Generally speaking, when you sit down to listen to a song, the individual instrumental elements are right there in the forefront jumping out at you. ‘nice voice on the singer… Oh there’s the guitar solo… man, them drums is loud…’ But every once in awhile a band comes together in such mellifluous harmony that the actual sounds meld together to form one singular theme. When guitars, rhythms vocals and lyrics all transcend their respective roles and fuse together into a complete musical motif (pardon pun), that is when it becomes all about the song. And on Vudu Sister’s freshman CD release “Bastard Children”, it’s clearly all about the song.
Vudu Sister is the collective name for singer-songwriter brainchild Keith McCurdy and a varied roster of accompanying musicians, including drummer Alexander Garzone and some lovely harmony vocals from Kate Jones. Though a relatively new act on the scene, Vudu Sister have already established themselves as earnest artistic alchemist who have combined elements of traditional folk, Appalachian mountain music, depression era protest songs , Celtic sounds, and a heaping scoop of modern alternative sensibilities. The result is a painfully heartfelt, often dark and beautifully disturbing music that may not win over any Justin Biber fans anytime soon, but will immediately sound both familiar and fresh to those of us in-the-know.
Throughout the 10 offerings on Bastard Children, Keith McCurdy’s guitar picking and singing serves as a droning constant that appropriately sets the mood for this deceivingly simple stripped down music. McCurdy works in a voice born from such disparate singers as David Van Ronk, Woody Guthrie, and Jack White. Though he sometimes flirts with his pitch, he does so in deference to the genre. And perhaps most importantly his lyrics and song structure demonstrate an obvious understanding of this genre, which can often leave less-schooled artists sounding like a bad parody.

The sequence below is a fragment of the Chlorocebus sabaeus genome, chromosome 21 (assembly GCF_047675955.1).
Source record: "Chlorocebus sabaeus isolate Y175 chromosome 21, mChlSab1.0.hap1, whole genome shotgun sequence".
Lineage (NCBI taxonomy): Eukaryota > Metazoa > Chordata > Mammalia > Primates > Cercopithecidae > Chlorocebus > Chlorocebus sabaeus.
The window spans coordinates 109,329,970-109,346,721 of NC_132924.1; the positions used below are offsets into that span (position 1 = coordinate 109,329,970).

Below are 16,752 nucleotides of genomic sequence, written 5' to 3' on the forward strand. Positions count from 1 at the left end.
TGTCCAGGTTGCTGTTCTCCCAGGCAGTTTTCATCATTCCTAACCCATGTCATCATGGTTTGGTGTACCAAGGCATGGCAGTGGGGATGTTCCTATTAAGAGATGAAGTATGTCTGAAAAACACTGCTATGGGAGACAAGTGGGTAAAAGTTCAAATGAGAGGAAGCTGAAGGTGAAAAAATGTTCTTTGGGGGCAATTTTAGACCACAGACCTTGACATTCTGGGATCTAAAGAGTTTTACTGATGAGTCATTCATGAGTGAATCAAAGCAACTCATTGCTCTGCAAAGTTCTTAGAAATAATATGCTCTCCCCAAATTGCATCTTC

Bastard Children opens with the dirge “Psalms”, a battleground shanty that speaks of mourn and lament. With a plaintive bass drum punctuating the accompanying dobro and mandolin, McCurdy plays and sings in a manner that puts me in the mind of Dylan’s “Masters of War”: “Can you hear the dead bell tolling, can you hear the five man drum, can you hear the death bell ringing in the deep…”
With its dark, sardonic storyline, standout track “Dead Man’s Pocket” is perhaps the best single example of what Vudu Sister is all about. “Somebody out there done hit him – with the blood on his hands still stained – he covered his tracks and he stole what was left inside of the dead mans pockets..”
I’m looking forward to revisiting Keith McCurdy et al when their next project is released. With the level of maturity already displayed on Bastard Children, it won’t be long before these guys become the stewards of the entire roots scene, in New England in beyond.
Vudu Sister will be joined by an all star lineup Friday, May 4, at Local121 inProvidencefor their CD Release.